At that point, the argument starts to fall apart.

The common term for this kind of flawed argument is a “non sequitur,” which literally means “it does not follow.”

So let’s apply the syllogistic approach to the concept of quantitative easing and see how we go:

Premise 1:Central banks have been printing money like lunatics.?

Premise 2:Their printing of money hasn’t had any ill effects.?

Conclusion:Printing money doesn’t have any ill effects.

Right then. There’s our syllogism. Do you want to go first, or shall I?

Oh… ok.

Quantitative Easing IV (or “QE IV” — so-called because it was injected directly into the veins of the monetary system) was unveiled on December 11, 2012, when Ben Bernanke announced, as Operation Twist expired, that in addition to the ongoing QE3 program (which committed the Federal Reserve to buying $40 bn in MBS every month) he would sanction the additional buying of $45 bn in long-term Treasury securities. Every month. Forever. Until further notice.

The rest, as they say (whoever “they” are), is history.

The effect on the Fed’s balance sheet is plain to see:

That’s a very steady, predictable line; and markets, as we have discussed, LOVE steady and predictable. The consistency of this curve underpinned the strength in equity markets this year, as I demonstrated last week. But in Bondville? Well, that’s another story…

2014 is going to be a bumpy ride for bond markets, folks. Count on it.

Government debt is at levels that only governments themselves would pay, at exactly the time when they are trying to lean more heavily on the private sector to take up the slack — good luck with that.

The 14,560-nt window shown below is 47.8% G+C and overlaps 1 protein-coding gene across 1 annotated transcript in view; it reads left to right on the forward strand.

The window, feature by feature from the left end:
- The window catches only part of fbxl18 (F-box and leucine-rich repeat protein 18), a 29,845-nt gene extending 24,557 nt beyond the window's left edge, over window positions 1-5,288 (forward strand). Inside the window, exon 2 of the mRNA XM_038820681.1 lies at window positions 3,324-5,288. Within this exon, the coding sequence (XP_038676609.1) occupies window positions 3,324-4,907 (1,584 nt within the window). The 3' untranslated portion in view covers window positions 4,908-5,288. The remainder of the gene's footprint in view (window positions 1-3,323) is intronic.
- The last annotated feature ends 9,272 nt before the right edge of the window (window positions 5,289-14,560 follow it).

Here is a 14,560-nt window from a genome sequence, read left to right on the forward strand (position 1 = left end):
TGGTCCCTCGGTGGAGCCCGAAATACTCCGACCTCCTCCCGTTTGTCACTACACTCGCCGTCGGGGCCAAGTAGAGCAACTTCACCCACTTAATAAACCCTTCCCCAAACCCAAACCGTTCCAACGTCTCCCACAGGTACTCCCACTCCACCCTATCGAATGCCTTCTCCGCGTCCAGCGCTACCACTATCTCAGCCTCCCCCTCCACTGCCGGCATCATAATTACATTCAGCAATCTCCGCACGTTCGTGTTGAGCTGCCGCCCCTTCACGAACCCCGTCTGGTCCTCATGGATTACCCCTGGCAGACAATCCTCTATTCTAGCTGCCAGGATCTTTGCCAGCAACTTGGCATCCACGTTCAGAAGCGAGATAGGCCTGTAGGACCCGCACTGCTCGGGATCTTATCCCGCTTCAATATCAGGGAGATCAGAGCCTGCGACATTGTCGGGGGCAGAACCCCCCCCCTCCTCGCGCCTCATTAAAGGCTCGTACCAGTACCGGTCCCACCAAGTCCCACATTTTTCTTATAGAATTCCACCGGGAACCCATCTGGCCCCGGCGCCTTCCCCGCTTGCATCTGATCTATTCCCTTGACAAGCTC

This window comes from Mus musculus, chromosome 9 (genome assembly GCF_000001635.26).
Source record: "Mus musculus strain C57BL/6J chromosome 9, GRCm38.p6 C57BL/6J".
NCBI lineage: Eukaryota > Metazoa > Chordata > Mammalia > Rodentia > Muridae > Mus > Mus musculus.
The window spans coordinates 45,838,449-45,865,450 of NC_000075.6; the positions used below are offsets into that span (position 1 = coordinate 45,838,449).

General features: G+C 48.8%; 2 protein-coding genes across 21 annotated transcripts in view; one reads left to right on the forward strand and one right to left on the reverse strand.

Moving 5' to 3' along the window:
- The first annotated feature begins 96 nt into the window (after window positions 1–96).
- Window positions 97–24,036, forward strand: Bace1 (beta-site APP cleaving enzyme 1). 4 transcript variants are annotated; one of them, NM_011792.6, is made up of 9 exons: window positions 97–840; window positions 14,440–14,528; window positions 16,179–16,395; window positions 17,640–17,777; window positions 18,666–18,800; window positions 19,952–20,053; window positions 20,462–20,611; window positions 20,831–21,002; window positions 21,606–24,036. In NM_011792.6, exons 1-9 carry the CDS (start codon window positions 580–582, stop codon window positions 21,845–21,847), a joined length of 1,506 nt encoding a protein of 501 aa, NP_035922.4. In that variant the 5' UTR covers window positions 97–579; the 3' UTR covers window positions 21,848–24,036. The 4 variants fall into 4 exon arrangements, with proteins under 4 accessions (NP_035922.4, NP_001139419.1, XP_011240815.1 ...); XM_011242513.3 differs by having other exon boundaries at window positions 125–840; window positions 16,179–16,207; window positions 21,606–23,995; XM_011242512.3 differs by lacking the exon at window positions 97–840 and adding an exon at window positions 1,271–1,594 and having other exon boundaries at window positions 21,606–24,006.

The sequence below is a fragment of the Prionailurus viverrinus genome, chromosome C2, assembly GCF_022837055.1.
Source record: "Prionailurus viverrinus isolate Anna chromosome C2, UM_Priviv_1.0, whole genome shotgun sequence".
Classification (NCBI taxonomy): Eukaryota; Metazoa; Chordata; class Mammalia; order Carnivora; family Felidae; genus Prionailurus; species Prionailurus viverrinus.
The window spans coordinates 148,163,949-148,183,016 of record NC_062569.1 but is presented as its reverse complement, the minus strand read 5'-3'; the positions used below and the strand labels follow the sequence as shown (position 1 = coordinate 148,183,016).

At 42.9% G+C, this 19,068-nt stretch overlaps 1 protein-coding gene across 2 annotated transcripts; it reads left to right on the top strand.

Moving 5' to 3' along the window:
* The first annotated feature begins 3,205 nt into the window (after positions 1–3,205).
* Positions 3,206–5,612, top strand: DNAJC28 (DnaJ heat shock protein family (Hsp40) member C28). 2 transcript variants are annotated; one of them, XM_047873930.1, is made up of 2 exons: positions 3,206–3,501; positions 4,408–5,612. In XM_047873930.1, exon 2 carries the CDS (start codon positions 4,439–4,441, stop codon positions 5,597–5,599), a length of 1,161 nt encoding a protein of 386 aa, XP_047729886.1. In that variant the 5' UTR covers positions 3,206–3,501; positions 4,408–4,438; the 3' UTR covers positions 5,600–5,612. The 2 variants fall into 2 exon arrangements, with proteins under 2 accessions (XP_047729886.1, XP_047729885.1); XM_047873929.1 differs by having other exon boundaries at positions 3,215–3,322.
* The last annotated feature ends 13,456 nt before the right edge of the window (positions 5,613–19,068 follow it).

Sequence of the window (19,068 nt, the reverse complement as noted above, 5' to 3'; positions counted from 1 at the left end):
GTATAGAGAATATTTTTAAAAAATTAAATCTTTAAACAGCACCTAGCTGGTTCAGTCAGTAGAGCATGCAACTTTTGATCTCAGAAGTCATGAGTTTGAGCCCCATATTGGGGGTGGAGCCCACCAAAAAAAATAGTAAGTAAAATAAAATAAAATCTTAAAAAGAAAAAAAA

Interest rates, bond markets, and the housing market are inextricably intertwined. They always have been and always will be. Period.

You cannot monkey around with one piece of that eternal triangle and expect the others not to be affected at some point, and just because nothing bad has happened definitely does NOT mean it won't.

It will.

2013 may well have been The Weak That Worked, but the odds on that continuing for another 12 months are very short indeed.

And so, as we wrap up this week, let's revisit the idea of logical fallacies and throw a couple more that the guardians of the global economy are relying on into the ring for good measure:

The Taper Syllogism
Premise 1: The Fed tapered its monthly asset purchases.
Premise 2: The taper had no major negative effect on markets.

Conclusion: Tapering has no negative effect on markets.

The Housing Bubble Syllogism
Premise 1: The government has all the data on the housing market.
Premise 2: The government sees no bubble in the data.

Conclusion: There is no housing bubble.

The Interest Rate Syllogism
Premise 1: The Fed sets interest rates.
Premise 2: The Fed has promised low rates of zero to 0.25 percent "… at least as long as the unemployment rate remains above 6.5 percent, inflation between one and two years ahead is projected to be no more than a half percentage point above the committee's 2 percent longer-run goal, and longer-term inflation expectations continue to be well anchored."

Conclusion: Interest rates will stay at zero to 0.25% and zero to 0.25 percent will be appropriate "… at least as long as the unemployment rate remains above 6.5 percent, inflation between one and two years ahead is projected to be no more than a half percentage point above the committee's 2 percent longer-run goal, and longer-term inflation expectations continue to be well anchored."

The Inflation Syllogism
Premise 1: The world's central banks have printed ~$4.7 trillion.
Premise 2: There is no noticeable problem with (official) inflation numbers.

Conclusion: Printing money doesn't cause inflation.